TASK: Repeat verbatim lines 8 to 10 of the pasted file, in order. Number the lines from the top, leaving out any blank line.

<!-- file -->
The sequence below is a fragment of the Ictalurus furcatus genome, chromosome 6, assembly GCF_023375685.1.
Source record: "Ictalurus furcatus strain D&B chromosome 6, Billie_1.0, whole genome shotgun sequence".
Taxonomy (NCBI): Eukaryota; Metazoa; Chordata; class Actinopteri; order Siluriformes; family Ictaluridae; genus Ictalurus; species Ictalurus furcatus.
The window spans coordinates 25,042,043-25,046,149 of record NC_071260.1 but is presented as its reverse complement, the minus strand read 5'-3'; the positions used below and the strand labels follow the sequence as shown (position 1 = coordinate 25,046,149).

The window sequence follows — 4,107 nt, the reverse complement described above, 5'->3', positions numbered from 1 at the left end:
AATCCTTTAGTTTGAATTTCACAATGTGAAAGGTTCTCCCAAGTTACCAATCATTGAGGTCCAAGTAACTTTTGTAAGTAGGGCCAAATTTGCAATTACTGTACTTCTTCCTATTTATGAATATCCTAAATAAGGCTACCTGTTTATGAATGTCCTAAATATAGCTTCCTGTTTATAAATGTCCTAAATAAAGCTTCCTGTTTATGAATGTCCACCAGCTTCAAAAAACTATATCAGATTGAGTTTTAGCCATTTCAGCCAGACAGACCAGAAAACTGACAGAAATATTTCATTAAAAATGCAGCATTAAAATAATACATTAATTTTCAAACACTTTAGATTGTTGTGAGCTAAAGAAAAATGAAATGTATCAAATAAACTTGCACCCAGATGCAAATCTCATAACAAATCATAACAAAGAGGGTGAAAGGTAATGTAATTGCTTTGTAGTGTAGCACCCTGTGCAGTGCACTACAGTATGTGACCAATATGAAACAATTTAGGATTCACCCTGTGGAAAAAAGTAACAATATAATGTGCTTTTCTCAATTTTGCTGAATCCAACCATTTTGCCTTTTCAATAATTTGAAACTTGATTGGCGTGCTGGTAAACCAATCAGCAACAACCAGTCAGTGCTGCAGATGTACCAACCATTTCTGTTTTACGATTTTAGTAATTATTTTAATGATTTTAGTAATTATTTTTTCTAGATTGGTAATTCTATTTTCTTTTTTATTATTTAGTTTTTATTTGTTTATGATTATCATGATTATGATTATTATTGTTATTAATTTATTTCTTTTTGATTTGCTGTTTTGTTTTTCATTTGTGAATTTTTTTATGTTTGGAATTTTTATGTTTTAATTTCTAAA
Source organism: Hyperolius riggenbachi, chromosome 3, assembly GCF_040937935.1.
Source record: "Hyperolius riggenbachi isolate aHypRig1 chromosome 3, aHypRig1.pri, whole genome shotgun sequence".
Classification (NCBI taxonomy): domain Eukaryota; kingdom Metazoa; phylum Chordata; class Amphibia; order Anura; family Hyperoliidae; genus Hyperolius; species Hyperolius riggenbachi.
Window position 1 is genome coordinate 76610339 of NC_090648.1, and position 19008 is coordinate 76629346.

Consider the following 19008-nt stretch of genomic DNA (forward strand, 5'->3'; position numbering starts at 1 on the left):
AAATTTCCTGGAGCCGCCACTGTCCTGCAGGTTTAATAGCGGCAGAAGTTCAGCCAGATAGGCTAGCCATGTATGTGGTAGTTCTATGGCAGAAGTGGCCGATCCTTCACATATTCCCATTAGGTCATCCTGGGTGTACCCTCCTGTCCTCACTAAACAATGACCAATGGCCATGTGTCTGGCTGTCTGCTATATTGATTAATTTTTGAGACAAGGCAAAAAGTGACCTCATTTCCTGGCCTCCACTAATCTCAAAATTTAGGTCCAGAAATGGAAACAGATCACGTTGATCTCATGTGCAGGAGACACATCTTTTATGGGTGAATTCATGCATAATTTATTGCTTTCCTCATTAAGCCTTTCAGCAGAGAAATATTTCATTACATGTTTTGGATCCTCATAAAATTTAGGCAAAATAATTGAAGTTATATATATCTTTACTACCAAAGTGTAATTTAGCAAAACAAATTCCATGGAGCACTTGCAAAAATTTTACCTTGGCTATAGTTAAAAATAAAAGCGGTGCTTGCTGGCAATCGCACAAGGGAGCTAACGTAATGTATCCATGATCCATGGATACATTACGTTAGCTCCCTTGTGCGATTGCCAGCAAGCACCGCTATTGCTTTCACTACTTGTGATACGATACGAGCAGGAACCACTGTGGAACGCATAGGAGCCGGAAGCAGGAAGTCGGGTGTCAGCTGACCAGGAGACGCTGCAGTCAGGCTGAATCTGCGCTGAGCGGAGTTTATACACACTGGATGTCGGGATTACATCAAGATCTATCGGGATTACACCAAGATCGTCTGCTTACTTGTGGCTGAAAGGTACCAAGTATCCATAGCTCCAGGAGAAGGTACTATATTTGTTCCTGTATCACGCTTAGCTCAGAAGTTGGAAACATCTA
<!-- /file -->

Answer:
Source record: "Hyperolius riggenbachi isolate aHypRig1 chromosome 3, aHypRig1.pri, whole genome shotgun sequence".
Classification (NCBI taxonomy): domain Eukaryota; kingdom Metazoa; phylum Chordata; class Amphibia; order Anura; family Hyperoliidae; genus Hyperolius; species Hyperolius riggenbachi.
Window position 1 is genome coordinate 76610339 of NC_090648.1, and position 19008 is coordinate 76629346.